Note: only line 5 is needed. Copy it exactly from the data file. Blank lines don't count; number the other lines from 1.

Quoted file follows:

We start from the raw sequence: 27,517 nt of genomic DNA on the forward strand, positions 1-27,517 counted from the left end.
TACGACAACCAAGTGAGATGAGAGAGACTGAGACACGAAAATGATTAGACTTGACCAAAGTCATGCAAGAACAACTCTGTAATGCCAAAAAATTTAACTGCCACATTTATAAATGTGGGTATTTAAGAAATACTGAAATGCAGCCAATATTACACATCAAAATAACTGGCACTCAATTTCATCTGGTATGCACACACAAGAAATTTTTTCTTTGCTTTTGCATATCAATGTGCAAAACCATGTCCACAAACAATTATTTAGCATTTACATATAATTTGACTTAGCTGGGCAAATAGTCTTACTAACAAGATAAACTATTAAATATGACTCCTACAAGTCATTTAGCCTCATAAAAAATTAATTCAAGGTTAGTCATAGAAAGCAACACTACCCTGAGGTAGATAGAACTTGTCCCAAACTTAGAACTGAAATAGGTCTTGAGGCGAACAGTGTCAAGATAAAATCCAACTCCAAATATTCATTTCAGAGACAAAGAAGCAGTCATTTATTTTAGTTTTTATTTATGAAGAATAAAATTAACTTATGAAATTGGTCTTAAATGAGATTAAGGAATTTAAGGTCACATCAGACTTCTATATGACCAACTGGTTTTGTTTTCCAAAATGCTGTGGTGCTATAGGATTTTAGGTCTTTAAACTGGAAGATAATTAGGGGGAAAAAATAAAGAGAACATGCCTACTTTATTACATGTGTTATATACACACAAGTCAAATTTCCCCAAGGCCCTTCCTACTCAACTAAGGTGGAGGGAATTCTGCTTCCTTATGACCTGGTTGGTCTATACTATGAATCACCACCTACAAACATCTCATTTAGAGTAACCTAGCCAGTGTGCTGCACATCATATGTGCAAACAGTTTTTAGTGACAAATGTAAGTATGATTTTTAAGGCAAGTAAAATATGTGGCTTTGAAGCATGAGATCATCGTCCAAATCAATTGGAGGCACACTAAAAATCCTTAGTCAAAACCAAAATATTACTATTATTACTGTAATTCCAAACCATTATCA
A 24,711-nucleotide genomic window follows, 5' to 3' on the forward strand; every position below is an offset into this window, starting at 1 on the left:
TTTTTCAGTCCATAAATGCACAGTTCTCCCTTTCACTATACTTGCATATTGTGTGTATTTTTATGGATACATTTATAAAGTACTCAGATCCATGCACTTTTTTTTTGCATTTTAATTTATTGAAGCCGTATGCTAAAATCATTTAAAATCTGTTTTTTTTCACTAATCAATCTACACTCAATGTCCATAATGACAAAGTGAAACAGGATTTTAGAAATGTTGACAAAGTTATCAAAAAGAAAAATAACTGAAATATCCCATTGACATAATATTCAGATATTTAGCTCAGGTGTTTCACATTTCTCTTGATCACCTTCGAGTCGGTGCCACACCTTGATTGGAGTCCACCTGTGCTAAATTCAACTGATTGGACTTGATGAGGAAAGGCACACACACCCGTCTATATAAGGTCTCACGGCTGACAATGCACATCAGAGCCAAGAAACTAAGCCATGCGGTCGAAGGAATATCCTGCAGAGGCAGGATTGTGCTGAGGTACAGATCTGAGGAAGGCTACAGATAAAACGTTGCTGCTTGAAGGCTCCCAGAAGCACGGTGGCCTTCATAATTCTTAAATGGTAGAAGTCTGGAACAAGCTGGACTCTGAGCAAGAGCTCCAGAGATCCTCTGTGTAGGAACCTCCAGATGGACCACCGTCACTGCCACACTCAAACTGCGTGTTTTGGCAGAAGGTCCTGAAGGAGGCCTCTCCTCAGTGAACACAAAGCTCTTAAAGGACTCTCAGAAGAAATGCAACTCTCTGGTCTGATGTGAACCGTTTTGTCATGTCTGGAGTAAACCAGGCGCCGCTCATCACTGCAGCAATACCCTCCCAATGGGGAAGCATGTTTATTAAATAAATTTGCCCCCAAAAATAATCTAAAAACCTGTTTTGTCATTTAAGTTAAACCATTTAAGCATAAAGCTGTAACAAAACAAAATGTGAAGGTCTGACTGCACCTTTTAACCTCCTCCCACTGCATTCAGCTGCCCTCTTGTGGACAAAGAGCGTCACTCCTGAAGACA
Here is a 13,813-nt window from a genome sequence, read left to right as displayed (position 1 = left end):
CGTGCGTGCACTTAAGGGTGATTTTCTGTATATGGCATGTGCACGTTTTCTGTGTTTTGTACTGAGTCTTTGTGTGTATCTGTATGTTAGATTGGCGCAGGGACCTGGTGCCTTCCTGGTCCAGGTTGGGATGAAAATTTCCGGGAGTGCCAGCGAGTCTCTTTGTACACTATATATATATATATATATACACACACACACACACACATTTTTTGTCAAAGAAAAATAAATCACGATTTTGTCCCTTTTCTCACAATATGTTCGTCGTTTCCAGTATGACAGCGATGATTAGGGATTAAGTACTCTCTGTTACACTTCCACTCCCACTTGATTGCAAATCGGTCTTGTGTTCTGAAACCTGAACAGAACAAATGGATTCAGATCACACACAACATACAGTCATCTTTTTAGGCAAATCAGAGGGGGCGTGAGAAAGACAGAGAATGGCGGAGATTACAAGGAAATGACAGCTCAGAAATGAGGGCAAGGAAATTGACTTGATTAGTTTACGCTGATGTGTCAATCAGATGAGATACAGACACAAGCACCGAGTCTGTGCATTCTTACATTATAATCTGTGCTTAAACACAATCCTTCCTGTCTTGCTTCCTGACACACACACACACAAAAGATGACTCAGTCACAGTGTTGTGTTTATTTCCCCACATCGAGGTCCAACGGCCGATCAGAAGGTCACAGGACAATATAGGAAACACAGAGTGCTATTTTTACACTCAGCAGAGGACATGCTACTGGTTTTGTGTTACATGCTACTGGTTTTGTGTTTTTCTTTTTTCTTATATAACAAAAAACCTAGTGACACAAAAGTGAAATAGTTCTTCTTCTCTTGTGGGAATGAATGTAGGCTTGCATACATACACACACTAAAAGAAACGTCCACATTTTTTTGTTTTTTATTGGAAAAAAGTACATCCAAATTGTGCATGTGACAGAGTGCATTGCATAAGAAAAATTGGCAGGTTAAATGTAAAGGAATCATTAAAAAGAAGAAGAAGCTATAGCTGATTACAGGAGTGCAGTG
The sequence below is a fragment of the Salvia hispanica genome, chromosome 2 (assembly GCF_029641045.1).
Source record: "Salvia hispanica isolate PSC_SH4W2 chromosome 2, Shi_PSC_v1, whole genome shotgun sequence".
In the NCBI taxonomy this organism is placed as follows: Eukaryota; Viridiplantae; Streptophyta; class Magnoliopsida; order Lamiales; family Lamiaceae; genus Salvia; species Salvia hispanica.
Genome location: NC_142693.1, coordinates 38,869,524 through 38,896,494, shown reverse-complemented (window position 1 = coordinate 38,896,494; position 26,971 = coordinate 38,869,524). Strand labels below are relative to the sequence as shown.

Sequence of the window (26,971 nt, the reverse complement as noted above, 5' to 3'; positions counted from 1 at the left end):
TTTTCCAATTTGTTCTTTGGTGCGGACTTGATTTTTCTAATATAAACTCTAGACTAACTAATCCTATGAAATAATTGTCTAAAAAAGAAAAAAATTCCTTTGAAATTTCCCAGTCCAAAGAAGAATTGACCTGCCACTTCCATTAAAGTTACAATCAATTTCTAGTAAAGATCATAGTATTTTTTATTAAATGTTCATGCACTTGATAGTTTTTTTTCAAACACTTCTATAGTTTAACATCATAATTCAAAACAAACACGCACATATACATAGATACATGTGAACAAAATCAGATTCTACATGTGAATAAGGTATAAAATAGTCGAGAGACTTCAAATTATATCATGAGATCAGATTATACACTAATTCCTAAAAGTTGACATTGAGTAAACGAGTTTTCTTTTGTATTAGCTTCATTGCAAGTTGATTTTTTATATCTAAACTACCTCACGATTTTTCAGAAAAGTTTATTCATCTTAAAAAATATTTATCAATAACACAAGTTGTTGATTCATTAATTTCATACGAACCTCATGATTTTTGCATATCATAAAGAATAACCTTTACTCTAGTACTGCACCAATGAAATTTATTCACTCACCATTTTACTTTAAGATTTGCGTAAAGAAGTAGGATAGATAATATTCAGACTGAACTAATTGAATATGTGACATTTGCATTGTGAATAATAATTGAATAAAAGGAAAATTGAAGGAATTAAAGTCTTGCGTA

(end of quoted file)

Here is a 13,813-nt window from a genome sequence, read left to right as displayed (position 1 = left end):